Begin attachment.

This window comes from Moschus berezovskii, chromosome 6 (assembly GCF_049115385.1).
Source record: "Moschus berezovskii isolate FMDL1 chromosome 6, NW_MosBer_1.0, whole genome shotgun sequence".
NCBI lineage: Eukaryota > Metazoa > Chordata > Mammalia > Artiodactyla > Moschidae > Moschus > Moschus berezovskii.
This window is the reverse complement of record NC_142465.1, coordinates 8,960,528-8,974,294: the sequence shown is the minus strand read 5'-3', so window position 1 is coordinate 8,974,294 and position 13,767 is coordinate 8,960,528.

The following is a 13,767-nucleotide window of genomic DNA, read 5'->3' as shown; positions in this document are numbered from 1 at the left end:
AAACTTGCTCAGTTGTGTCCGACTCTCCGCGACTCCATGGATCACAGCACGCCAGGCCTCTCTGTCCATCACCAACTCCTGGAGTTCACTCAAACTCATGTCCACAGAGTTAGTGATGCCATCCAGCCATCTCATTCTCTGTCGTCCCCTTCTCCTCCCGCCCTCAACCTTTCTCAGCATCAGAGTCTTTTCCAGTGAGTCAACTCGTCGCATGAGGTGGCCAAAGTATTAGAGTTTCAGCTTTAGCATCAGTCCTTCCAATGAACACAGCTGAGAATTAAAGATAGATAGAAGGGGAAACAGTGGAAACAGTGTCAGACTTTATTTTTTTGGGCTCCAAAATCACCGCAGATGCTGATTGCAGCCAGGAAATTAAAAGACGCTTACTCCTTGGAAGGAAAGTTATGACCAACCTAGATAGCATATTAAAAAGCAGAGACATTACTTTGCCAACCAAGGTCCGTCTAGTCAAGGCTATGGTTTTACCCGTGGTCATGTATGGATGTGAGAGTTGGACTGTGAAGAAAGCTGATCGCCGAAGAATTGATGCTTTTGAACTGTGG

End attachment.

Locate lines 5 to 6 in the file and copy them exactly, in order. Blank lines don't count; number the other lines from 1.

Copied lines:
The following is a 13,767-nucleotide window of genomic DNA, read 5'->3' as shown; positions in this document are numbered from 1 at the left end:
AAACTTGCTCAGTTGTGTCCGACTCTCCGCGACTCCATGGATCACAGCACGCCAGGCCTCTCTGTCCATCACCAACTCCTGGAGTTCACTCAAACTCATGTCCACAGAGTTAGTGATGCCATCCAGCCATCTCATTCTCTGTCGTCCCCTTCTCCTCCCGCCCTCAACCTTTCTCAGCATCAGAGTCTTTTCCAGTGAGTCAACTCGTCGCATGAGGTGGCCAAAGTATTAGAGTTTCAGCTTTAGCATCAGTCCTTCCAATGAACACAGCTGAGAATTAAAGATAGATAGAAGGGGAAACAGTGGAAACAGTGTCAGACTTTATTTTTTTGGGCTCCAAAATCACCGCAGATGCTGATTGCAGCCAGGAAATTAAAAGACGCTTACTCCTTGGAAGGAAAGTTATGACCAACCTAGATAGCATATTAAAAAGCAGAGACATTACTTTGCCAACCAAGGTCCGTCTAGTCAAGGCTATGGTTTTACCCGTGGTCATGTATGGATGTGAGAGTTGGACTGTGAAGAAAGCTGATCGCCGAAGAATTGATGCTTTTGAACTGTGG